This may surprise one or two readers of Money Marketing, but I have never voted in a general election.
We are not talking here about a Russell Brand-style rejection of all political parties, nor is this the result of apathy on my part. It is simply that my Italian passport precludes me from voting.
That said, like the overwhelming majority of people in this country who already belong to one of the main electoral tribes, I already know how I would vote were I given the opportunity to do so. It is the “undecideds” who really matter.
Which means the parties’ manifestos and electoral promises are not aimed at those who want to arrive at a considered decision about what is best for the country, having carefully costed the alternatives. It is more about marking out territory, telling your own tribe and those closest to it about your overall philosophy on day-to-day “big issues”.
It in this context we should examine the Conservatives’ pledge this week to raise the inheritance tax allowance up to £1m for married couples. This would be achieved introducing a £175,000 family home exemption into an individual’s current £325,000 nil-rate band.
David Cameron told the Sunday Times that IHT “is a tax that is meant to be paid for by the rich, not by hard-working families who have saved to buy a home and improve it. That wish to pass something on is about the most human and natural instinct there is.” Hence the Conservatives’ pledge to exempt some homes from inheritance tax.
It is all nonsense, of course. As the Financial Times pointed out, only 16,000 estates paid any IHT in the 2012/13 tax year, the last for which figures are available. Most estimates suggest barely 20,000 to 30,000 estates a year would be affected by these proposals in the foreseeable future.
Not only that, but the measure, costed at £1bn, would be paid for by reducing tax relief on pension contributions. The Conservatives propose to cap relief on incomes between £150,000 and £210,000 from £40,000 to £10,000.
In effect, better-off savers would end up funding the children of those with very large estates – a bizarre set of priorities.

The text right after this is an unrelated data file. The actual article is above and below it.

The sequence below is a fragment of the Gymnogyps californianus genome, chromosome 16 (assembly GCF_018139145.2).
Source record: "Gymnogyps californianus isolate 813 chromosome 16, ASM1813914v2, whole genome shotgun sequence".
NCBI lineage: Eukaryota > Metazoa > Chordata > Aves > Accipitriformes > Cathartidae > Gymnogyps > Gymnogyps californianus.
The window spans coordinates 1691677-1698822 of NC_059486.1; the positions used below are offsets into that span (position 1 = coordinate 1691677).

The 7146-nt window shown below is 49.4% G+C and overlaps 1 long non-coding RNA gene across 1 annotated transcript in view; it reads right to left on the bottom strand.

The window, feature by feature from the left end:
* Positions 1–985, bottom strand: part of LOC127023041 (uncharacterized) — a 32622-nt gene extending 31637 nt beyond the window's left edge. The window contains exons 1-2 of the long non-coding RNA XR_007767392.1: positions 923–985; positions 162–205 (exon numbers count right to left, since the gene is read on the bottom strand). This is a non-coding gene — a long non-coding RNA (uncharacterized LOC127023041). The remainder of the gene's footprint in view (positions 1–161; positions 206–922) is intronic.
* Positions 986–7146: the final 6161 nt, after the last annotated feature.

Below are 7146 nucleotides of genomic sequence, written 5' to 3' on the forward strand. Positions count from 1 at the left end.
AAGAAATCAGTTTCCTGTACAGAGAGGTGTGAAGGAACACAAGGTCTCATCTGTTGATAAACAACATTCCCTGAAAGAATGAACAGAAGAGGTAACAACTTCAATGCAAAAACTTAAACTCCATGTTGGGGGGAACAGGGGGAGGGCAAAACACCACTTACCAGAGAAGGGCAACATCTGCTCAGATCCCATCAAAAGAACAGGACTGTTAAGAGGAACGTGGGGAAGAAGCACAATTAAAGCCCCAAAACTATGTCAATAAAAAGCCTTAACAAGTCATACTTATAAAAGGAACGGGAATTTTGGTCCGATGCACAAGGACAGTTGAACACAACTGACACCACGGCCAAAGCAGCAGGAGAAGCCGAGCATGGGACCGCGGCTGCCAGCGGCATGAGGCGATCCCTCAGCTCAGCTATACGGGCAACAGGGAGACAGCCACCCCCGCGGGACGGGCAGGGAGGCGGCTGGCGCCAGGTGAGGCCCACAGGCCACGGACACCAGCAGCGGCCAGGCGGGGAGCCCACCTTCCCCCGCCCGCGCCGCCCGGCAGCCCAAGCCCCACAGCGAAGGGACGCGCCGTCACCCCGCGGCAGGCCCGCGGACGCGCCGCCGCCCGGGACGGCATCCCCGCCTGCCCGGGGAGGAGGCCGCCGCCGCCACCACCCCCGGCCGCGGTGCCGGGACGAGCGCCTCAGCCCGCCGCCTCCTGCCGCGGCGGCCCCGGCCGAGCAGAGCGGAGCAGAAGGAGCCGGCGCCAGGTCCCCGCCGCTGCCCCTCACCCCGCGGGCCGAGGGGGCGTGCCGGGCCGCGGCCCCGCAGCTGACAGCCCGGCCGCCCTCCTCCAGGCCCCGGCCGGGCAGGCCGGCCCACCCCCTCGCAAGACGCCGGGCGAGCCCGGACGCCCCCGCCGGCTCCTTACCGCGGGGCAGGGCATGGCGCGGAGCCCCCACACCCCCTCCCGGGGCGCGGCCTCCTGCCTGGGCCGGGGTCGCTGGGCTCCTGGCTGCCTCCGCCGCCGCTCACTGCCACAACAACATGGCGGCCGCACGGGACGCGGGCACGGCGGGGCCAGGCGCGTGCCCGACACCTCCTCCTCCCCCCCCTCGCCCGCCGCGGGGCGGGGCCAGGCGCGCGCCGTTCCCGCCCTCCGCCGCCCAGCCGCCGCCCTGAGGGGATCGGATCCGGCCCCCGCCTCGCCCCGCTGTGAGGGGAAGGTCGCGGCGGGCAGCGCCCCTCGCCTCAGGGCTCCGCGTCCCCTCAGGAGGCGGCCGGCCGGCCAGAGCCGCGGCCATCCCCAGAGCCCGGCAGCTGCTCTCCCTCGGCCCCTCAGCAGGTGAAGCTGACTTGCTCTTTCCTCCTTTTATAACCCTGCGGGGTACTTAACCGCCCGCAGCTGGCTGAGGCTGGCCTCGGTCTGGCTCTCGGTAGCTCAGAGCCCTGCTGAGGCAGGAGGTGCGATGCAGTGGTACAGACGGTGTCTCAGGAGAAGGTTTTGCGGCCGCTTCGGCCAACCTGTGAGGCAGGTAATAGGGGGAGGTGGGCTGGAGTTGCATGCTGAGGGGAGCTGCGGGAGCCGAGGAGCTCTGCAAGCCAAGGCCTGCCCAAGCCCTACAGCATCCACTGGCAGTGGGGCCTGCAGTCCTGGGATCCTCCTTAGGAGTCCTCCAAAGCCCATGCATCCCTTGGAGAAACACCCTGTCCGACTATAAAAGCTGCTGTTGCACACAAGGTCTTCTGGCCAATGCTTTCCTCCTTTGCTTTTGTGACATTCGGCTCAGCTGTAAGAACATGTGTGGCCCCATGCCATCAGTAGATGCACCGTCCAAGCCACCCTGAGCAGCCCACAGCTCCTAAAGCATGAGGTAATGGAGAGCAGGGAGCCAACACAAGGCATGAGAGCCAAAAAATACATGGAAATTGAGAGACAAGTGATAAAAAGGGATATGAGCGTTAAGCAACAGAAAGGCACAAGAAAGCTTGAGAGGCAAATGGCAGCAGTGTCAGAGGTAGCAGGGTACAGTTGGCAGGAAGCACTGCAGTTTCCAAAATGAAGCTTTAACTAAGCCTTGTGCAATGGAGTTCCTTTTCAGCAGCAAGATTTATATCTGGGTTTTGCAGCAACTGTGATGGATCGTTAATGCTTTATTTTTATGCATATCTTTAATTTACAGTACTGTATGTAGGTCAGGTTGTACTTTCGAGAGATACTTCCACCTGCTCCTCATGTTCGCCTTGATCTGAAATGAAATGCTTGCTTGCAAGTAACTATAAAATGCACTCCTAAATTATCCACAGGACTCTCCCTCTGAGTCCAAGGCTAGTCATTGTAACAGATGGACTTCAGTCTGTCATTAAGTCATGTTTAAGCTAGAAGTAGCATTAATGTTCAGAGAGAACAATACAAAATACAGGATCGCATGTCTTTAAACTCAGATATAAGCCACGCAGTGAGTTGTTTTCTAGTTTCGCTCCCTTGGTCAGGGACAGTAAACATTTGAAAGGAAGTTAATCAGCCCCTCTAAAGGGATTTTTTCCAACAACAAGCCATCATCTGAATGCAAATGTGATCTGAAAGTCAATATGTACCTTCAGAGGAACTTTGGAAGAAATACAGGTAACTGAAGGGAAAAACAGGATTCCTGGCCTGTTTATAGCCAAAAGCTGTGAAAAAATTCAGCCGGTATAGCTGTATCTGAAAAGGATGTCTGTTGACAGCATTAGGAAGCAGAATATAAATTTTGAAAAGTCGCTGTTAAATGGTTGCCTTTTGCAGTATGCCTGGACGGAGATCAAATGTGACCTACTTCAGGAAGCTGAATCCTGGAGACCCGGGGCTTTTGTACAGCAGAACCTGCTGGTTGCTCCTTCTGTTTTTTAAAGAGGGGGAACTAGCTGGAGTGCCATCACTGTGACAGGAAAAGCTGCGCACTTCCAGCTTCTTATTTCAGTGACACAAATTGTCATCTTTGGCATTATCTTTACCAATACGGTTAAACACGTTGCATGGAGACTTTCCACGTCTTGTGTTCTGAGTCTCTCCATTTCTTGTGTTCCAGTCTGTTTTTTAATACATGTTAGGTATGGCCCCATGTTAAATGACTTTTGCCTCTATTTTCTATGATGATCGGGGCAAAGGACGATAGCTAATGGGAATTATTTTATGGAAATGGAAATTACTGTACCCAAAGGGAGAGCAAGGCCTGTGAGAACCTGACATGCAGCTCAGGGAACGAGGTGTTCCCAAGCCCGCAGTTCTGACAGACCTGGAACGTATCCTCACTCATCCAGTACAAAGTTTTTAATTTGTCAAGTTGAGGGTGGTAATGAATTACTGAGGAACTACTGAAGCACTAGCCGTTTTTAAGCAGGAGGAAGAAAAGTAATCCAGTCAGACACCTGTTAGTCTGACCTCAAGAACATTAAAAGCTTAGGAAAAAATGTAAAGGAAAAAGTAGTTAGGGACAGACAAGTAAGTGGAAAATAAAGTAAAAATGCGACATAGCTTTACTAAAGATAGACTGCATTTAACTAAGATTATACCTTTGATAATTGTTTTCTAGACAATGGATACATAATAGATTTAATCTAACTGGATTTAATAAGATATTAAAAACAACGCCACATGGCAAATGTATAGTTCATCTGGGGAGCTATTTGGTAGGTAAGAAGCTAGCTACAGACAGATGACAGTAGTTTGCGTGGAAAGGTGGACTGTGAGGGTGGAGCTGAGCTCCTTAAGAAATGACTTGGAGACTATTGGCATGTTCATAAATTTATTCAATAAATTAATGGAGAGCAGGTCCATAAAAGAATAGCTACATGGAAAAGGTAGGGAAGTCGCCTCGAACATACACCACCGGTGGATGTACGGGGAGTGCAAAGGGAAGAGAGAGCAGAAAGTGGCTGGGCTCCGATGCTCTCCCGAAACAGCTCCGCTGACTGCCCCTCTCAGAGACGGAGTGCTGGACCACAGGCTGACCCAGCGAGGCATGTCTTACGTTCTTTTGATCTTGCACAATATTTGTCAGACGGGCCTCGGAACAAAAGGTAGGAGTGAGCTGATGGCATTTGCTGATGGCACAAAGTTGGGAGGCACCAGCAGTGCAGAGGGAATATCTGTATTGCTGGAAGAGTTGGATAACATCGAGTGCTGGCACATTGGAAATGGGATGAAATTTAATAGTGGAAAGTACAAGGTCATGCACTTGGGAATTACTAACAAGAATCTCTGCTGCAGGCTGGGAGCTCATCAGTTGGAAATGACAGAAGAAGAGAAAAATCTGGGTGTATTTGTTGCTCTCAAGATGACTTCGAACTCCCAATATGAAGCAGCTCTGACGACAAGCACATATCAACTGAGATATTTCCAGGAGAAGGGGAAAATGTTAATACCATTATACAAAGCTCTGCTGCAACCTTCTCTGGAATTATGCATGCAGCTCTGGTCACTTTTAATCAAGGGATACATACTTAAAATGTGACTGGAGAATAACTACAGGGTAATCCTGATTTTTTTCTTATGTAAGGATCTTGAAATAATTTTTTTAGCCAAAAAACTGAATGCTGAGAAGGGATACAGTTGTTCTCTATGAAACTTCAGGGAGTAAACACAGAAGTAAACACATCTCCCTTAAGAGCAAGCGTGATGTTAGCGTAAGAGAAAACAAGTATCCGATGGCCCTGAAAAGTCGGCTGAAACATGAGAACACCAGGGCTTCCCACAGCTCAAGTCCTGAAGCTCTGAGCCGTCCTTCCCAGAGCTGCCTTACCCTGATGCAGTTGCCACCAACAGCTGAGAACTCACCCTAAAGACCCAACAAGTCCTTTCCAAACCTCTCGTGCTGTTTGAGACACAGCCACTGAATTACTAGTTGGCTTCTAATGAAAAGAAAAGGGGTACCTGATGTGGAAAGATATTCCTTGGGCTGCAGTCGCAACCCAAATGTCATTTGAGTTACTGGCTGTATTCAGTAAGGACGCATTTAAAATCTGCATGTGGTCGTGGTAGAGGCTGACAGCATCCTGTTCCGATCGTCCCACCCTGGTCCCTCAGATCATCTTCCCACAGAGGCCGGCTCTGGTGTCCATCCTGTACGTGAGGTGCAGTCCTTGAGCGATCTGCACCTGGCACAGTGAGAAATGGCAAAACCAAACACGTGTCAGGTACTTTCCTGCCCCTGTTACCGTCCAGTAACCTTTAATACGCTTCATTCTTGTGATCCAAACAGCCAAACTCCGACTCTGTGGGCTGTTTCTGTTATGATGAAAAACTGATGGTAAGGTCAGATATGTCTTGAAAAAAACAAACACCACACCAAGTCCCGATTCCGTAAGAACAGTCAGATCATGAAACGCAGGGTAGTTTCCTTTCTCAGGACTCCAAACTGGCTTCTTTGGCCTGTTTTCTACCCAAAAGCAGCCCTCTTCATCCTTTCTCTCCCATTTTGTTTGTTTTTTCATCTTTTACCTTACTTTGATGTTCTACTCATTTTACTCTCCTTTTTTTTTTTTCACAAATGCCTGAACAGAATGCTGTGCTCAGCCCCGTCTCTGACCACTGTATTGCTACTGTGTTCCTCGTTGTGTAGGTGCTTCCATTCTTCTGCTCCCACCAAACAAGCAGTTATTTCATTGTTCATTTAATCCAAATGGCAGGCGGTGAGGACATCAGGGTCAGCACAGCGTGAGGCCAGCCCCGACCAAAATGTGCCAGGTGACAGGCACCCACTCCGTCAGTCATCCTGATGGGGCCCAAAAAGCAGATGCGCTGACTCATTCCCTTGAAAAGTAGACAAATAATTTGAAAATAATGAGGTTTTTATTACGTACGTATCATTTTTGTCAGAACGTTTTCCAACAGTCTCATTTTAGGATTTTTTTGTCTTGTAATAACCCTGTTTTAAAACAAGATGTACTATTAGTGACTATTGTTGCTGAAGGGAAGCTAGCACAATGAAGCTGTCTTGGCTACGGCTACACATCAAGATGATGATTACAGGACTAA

So what lies behind the Conservatives’ wheeze this week? Last year, after the pre-Budget statement, I mentioned that unlike Gordon Brown, one of his predecessors in office, “George Osborne is a highly political Chancellor.
“The difference between both men, however, is the latter appreciates personal finance issues and how they can resonate with the public mood far better than his former Labour counterpart ever did.”
Understanding this simple fact helps explain not just why the Conservatives have made this pledge a key manifesto issue but also why David Cameron pitched it the way he did.
This is about setting out “values” that chime with a generation of people like my dad, who in the years before he died was obsessed about leaving us his house and a small pot of savings, to the point where he denied himself medical treatment – and even new clothes – which would have made his life more comfortable in old age.
The reality is, as the FT also pointed out, under these plans somebody inheriting a £1m house would pay no inheritance tax. Meanwhile, “someone earning £100,000 a year for 10 years — the same total amount — would pay over £290,000 in income tax alone at current rates and thresholds.”
Essentially, the Tories are proposing to give £1bn a year to a tiny number who have done nothing to earn the privilege, while continuing to levy income on tax a far higher number of people who work hard for a living – or those who want to save for their retirement.
The key question, of course, is that of whether this will work electorally for David Cameron and his party.
What the Tories are clearly hoping to achieve is a repeat of 2007, when George Osborne’s pledge to raise the inheritance tax limit to £1m panicked Labour into calling off plans for a general election it could potentially have won. By limping on until 2010, Gordon Brown cost his party the chance of another term in office.
Can Osborne pull off the same trick a second time? Over the last 12 months, the Chancellor has focussed on two key groups he hopes will help his party ride back into Number 10: pensioners and homeowners.
The pension changes of the past year were one part of the process, while reforms to the way stamp duty land tax is levied are another. IHT is the third component of a financial Holy Trinity considered so crucial to Tory election hopes.
Except that I am not sure the effect will be so successful this time round. True, Labour are notoriously cack-handed on personal finance issues, as I have long argued.
But we are in the middle of a general election, where winning votes by harking back to a value held by people like dad, of leaving something behind for the children, can be matched more easily by another set of principles, such as “fairness” or even, amazingly for Labour, of “fiscal responsibility”.
Like the brilliantined spiv in Dad’s Army, the Tories are trying to seduce voters by appealing to their naked self-interest. It won’t work – at least not this time.
Nic Cicutti can be contacted at firstname.lastname@example.org